Just like the Vendée Globe, the Route du Rhum-Destination Guadeloupe sets sail very late in the European season, when the steady march of north Atlantic depressions turns the first few days of the race into a huge upwind challenge.

This year’s race looks to be no different in that respect as the record-entry 38 IMOCA skippers prepare to face a daunting opening, pounding their way into strong westerly winds in boats built for sailing off the wind or downwind.

Nicolas Lunven, a two-time Figaro winner who finished in 10th place in this year’s Vendée Arctique, has been working alongside Marcel van Triest, advising a group of 12 IMOCA teams on weather strategies prior to the start. (Once they set sail, routing advice is forbidden in the IMOCA class). This group includes many of the favourites for podium places, among them Jérémie Beyou on Charal, Charlie Dalin on APIVIA and Thomas Ruyant on LinkedOut.

© Ricardo Pinto | Team Malizia

Lunven says this Route du Rhum will not be easy in its early stages. “The start of the race and the next few days following will be very, very tough – very hard for the competitors,”he told the Class. “We are in winter now so the wind will be almost at gale force for the first few days, with very deep fronts stretching a long way south.”

“That means,”he continued, “that the trade winds are not well-established so it will be difficult to find a route to go south, close to Cape Finisterre and then along the Portuguese coast – unfortunately there is no option there for now.”

Lunven says all the skippers who want to be competitive will have no choice but to take the tough option of smashing their way to windward, which could see them heading off on port tack towards southern Ireland in the early stages.

“The only way is to fight against the westerly wind for the first few days with very strong conditions, and to try to move forward to the west or the southwest,”he said. “Then, after the passage of a front or a trough, they will be able to look for some northwest wind to help them go south to catch the trade winds.”

Lunven says there is really no alternative as the fleet exits the English Channel. They will hit the first weather front on Monday afternoon and evening and the sea state could be as much of a problem as the wind strength.

“We are talking about winds of around 45 knots with a sea state of six or seven metres, so it is huge,”he explained. “That is going to be very, very difficult and that’s why we are trying to find a compromise to avoid this situation, but the problem is that the front will be active and deep with a long extension to the south, so you can’t really avoid it because it will be just west of Ushant island.”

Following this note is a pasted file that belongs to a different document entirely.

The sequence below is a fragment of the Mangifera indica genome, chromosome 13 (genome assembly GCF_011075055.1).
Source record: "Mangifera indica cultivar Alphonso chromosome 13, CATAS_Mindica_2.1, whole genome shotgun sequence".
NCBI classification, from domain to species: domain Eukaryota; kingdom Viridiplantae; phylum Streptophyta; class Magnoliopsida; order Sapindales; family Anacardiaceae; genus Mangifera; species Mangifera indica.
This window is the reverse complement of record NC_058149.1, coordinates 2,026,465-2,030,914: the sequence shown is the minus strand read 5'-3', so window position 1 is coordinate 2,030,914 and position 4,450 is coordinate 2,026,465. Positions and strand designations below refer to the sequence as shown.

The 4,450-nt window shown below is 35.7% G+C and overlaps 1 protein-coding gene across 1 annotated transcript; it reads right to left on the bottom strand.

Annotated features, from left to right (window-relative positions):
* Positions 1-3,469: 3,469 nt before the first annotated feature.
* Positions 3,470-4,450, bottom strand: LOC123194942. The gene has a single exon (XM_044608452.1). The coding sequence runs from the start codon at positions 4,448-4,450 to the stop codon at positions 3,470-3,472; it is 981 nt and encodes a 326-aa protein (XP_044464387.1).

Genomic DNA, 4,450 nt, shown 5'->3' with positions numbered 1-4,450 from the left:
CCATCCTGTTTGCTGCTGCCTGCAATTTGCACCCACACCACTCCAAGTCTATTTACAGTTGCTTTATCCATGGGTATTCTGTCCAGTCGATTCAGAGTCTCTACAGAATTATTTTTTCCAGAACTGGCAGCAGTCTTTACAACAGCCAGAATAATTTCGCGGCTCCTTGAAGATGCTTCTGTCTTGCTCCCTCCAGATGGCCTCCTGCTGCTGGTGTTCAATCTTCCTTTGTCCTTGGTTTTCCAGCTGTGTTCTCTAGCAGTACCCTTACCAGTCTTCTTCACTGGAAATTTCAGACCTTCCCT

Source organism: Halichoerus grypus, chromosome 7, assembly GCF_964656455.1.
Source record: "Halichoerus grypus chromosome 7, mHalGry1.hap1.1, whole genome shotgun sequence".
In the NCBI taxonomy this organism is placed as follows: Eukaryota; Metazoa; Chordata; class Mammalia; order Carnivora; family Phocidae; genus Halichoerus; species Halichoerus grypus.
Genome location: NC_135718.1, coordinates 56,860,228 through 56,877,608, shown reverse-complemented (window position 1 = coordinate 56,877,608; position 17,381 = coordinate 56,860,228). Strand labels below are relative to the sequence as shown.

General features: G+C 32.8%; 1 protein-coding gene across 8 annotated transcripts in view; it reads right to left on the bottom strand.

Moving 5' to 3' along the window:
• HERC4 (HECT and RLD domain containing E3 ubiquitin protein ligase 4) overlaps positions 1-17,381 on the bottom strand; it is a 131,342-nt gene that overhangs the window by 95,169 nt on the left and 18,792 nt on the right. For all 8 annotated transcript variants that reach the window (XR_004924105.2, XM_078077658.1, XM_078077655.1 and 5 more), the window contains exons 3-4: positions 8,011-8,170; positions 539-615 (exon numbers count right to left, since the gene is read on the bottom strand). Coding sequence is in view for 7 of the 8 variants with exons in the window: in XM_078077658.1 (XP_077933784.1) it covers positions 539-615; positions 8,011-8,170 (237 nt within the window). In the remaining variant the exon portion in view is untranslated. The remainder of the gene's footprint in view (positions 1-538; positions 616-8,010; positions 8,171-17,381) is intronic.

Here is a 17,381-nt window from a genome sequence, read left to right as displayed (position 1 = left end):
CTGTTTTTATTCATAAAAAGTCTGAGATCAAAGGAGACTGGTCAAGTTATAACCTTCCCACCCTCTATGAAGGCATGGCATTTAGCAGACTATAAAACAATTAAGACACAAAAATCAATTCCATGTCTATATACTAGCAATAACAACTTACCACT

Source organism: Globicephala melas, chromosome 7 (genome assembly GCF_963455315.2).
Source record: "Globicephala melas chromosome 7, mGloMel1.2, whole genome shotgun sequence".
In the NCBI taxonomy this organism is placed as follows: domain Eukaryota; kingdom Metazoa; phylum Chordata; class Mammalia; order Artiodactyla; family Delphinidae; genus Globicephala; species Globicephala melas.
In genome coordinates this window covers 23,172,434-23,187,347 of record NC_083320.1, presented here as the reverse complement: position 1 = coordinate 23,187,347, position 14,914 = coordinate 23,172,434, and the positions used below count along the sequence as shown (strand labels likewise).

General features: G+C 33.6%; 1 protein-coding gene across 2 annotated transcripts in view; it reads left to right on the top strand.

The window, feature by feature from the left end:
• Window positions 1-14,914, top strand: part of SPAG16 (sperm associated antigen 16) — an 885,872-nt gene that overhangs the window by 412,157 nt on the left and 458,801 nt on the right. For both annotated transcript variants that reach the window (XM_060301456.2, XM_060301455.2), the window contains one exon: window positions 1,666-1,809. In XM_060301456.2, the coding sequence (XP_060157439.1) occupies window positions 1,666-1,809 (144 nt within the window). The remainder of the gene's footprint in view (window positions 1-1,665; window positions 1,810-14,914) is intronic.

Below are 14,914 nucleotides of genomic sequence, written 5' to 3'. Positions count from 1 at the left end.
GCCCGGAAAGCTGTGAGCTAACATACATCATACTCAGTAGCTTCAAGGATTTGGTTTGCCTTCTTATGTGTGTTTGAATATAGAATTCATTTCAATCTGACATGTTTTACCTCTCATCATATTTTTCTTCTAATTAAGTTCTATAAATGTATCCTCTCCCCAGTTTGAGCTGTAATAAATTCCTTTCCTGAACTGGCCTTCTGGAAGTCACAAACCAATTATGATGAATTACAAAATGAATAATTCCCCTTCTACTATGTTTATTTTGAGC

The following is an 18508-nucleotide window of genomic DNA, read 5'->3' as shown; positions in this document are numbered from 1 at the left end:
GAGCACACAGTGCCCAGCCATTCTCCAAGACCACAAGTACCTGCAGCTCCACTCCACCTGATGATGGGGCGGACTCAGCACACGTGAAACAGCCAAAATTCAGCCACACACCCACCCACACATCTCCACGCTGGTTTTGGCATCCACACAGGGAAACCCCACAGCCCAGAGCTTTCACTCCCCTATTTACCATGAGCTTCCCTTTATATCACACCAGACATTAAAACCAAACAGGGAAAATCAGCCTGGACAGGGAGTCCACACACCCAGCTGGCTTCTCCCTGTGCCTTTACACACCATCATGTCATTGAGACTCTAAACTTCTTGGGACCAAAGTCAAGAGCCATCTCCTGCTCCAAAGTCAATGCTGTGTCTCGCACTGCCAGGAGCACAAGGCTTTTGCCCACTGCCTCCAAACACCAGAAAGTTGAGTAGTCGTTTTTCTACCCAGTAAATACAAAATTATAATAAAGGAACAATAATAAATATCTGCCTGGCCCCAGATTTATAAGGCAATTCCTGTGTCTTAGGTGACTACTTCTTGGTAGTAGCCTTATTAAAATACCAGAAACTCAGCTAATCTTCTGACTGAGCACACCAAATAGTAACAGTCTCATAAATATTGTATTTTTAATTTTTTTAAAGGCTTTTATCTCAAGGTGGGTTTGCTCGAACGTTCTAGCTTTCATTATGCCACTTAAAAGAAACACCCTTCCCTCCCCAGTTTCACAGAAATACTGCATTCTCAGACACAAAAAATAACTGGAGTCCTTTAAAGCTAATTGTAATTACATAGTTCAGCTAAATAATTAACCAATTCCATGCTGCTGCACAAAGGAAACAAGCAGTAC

Once the skippers have tackled that system they will have moderating conditions before the next front hits on Wednesday. Again this will be an active system with a big north-south extension, but Lunven is hopeful that there will be more choices available to skippers by then to avoid the worst of it.

All in all, this is going to be a testing opening and Lunven advises that caution should be the watchword for the first few days. “If I were a competitor I would go for, not a slow mode at the beginning, but maybe at least a safe mode to make sure everything is fine,” he said. “You need to establish your race rhythm – sleeping and eating and so on – so I would say take it easy – or less hard – because if you push too much, then you are going to break everything and you will just have to turn back and go to Brest and try to repair your boat.”

“So don’t push too much, try to preserve your boat and yourself and after two or three days conditions could be much better,”he added. “Then you can start to push if the boat is in nice shape to be at 100% performance up to the finish. Then, who knows what could happen? Even if you are last two days after the start, if your boat is in good shape, maybe you can still win the race.”

© Maxime Mergalet

The second half of this Route du Rhum seems along way off. But Lunven says the early signs are that the east-northeast trade wind conveyor belt to the finish could be tricky to find.

“For now, the trades are not established at all. There is a low pressure system for the end of next week, with a trough stretching very far south, which will probably kill them for a while. So it is going to be hard to get into the trade winds next week,” he said.

The last couple of days approaching Guadeloupe should be relatively straightforward, but it’s the route skippers choose to get themselves into an easterly flow that could be decisive in determining who wins this classic. “For the last few days to Guadeloupe they will have trade winds but the question is, how will they be able to catch them?”summarised Lunven.

© Arnaud Pilpré #RDR2022

The current record for the IMOCA Class, for the 3,542-nautical mile course to Pointe-à-Pitre, stands at 12 days, four hours and 38 minutes, set by François Gabart in 2014. But with the current weather scenario for this year’s race, that is going to be tough to beat.

Ed Gorman